Tiny the Goat

We’ve been debating the next addition to our mini farm.  When our friend, ‘Goat Girl’, said she needed someone to milk her goat while she was away over Thanksgiving we figured this was a great opportunity to test drive a goat.  We could get our own goat experience without any investment.

Tiny is on the left, her daughter, Mira is on the right

Tiny is on the right, her daughter, Mira is on the left

Molly:  Mike and Goat Girl are good friends so they set it up.  Mike would drive into town every morning, milk the mama goat ‘Tiny’ and keep what he had gathered.

Mike:  I went over several times before they left town to learn how to milk Tiny.  At first I just wasn’t getting it.  This post from Fias Co Farms got me headed in the right direction.

Molly:  I think we were both getting a little worried.  I had figured if you saw a goat in our future I’d go over and learn to milk.  I really didn’t want to do it before then.  The baby goat ‘Mira’ was pregnant.  Goat Girl had mentioned that they newest baby could be ours if we wanted.  The pressure was on!

The milking barn

The milking barn

Mike: When I was learning how to milk her, Tiny would throw a glance back at me now and then that I’m sure was saying “You know how to do this, right?”

Mike milking Tiny

Mike milking Tiny

Tiny is a miniature goat and she only gives 3/4 cup of milk a day.

Come on Tiny!  We love your milk!

Come on Tiny! We love your milk!

After the milking experience we decided that we didn’t need to add another daily chore right now.

Mike:  Tiny was very sweet and maybe there’s a goat in our future someday but I think I would be more inclined if we lived somewhere the goats could just graze most of the year.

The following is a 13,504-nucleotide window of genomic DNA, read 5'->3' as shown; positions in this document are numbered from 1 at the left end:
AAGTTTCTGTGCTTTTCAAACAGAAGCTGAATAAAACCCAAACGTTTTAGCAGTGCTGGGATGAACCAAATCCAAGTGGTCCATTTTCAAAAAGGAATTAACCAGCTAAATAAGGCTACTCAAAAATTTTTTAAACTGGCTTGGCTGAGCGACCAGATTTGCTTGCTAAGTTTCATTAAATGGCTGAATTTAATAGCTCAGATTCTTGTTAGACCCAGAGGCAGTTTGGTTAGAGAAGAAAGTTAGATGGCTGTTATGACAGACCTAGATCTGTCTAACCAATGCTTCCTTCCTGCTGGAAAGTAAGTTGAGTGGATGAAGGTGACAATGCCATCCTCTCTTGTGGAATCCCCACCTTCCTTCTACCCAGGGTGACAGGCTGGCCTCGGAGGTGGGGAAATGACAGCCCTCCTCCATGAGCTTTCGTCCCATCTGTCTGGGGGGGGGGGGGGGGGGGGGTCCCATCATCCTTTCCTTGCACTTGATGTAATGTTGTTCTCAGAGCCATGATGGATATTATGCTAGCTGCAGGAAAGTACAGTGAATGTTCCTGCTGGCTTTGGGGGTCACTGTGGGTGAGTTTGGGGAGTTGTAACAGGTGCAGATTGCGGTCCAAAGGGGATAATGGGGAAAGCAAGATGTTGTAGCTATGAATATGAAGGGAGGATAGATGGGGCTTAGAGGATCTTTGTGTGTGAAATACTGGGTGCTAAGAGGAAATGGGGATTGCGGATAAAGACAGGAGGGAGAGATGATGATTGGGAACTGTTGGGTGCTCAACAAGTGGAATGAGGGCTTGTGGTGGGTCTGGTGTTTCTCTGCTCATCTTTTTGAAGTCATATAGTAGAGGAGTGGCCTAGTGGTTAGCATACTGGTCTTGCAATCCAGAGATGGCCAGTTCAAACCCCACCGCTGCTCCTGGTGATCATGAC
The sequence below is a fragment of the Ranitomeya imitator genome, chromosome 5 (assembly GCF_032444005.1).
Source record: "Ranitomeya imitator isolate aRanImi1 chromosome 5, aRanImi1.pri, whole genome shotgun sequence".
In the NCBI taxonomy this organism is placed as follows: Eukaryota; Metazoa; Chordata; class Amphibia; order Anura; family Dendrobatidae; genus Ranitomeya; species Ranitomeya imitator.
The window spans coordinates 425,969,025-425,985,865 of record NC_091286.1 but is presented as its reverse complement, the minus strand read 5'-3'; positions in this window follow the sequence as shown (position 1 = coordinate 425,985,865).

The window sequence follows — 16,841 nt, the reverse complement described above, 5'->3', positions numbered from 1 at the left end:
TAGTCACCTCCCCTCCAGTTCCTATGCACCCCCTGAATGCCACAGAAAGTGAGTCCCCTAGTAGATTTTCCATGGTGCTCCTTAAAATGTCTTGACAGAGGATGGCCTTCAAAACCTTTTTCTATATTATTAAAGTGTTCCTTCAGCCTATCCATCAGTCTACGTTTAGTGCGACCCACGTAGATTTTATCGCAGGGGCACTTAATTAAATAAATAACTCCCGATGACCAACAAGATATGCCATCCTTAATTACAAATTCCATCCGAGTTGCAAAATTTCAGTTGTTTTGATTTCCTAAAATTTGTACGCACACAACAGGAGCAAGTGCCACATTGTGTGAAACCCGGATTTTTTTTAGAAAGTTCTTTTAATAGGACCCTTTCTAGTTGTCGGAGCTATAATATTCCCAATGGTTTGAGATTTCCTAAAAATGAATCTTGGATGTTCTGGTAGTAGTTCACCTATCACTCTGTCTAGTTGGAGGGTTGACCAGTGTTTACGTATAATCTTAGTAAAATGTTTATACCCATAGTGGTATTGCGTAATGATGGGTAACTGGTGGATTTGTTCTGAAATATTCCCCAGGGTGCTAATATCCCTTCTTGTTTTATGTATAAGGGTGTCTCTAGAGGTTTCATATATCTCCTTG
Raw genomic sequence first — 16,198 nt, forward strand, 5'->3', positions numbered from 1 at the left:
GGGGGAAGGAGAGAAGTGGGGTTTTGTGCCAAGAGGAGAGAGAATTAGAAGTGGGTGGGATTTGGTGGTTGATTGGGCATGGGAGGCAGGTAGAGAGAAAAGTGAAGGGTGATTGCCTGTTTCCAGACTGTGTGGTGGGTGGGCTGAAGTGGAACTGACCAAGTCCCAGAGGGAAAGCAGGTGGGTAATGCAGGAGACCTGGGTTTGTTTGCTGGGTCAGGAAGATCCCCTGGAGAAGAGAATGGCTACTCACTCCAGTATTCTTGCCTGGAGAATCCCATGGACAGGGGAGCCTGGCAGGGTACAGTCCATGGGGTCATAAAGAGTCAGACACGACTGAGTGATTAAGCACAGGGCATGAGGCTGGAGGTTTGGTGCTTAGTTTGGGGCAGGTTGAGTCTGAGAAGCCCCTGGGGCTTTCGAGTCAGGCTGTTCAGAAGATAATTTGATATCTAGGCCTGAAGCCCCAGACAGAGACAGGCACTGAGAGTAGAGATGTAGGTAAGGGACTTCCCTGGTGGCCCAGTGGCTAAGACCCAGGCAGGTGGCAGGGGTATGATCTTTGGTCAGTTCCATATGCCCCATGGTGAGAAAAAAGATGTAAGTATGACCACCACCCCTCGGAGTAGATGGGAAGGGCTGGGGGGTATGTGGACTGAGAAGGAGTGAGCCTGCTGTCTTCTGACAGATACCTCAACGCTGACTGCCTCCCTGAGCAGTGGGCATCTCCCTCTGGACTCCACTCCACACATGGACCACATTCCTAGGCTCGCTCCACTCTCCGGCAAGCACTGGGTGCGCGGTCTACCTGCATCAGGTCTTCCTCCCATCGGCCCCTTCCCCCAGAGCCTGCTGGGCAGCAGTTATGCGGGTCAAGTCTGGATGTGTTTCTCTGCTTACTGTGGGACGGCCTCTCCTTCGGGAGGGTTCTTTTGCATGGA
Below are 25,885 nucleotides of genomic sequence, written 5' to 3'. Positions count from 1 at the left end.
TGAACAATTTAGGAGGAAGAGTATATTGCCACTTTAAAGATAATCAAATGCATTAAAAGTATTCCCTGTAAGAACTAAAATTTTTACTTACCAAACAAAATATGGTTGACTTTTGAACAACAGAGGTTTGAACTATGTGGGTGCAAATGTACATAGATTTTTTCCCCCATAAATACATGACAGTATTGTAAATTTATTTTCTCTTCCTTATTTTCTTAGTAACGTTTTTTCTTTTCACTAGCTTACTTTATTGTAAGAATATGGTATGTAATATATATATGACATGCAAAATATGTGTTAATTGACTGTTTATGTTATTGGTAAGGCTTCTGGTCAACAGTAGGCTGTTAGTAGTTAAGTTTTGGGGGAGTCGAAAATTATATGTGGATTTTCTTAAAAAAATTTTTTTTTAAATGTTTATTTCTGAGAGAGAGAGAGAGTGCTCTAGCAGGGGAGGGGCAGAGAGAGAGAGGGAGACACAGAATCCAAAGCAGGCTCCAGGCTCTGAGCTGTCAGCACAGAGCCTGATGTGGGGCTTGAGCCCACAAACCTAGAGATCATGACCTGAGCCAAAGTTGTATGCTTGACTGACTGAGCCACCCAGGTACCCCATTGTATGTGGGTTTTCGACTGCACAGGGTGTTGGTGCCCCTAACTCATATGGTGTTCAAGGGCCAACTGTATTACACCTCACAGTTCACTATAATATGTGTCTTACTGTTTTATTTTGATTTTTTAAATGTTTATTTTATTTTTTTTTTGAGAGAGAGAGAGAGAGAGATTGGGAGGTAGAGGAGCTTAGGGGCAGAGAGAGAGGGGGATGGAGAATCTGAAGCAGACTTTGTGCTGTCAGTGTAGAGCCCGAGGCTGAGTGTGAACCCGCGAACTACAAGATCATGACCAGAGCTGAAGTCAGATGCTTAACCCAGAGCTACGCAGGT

Molly:  We have lots of weeds but we’d have to supplement the goat with alfalfa on days like today where we’ve got several inches of snow on the ground.  Currently alfalfa is $10/bale…a little too rich for our blood!  You did have fun though didn’t you?

Mike:  I did, Tiny and I are best friends now.  

Molly:  Thanks to my sister, Lise, who woke up early one morning to join Mike milking the goats.  She was smart enough to grab my camera and capture it all!

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16 Comments

  1. Jeff @ Sustainable life blog
    Posted December 5, 2011 at 2:36 pm | Permalink

    Oh man, I thought for a second you guys had gotten a goat! That would be pretty sweet, as I’ve wanted one for a while – it would have been nice to see what to do and what not to do! 

    • Posted December 6, 2011 at 6:46 am | Permalink

      Be sure to post on your goat adventures so we can learn from your experiences.  Seriously, they are fun to have around.  You should get one. Or two. Maybe three….

  2. Posted December 5, 2011 at 3:32 pm | Permalink

    Oh, I kind of hoped you had gotten one. Think of the cheese!

    Although you probably made the right decision.

    • Posted December 6, 2011 at 6:44 am | Permalink

      People do goat shares.  Sort of a fractional ownership / timeshare for goats.  I’m sure if there was one close enough to us we’d be signed up in no time.

  3. Posted December 5, 2011 at 11:32 pm | Permalink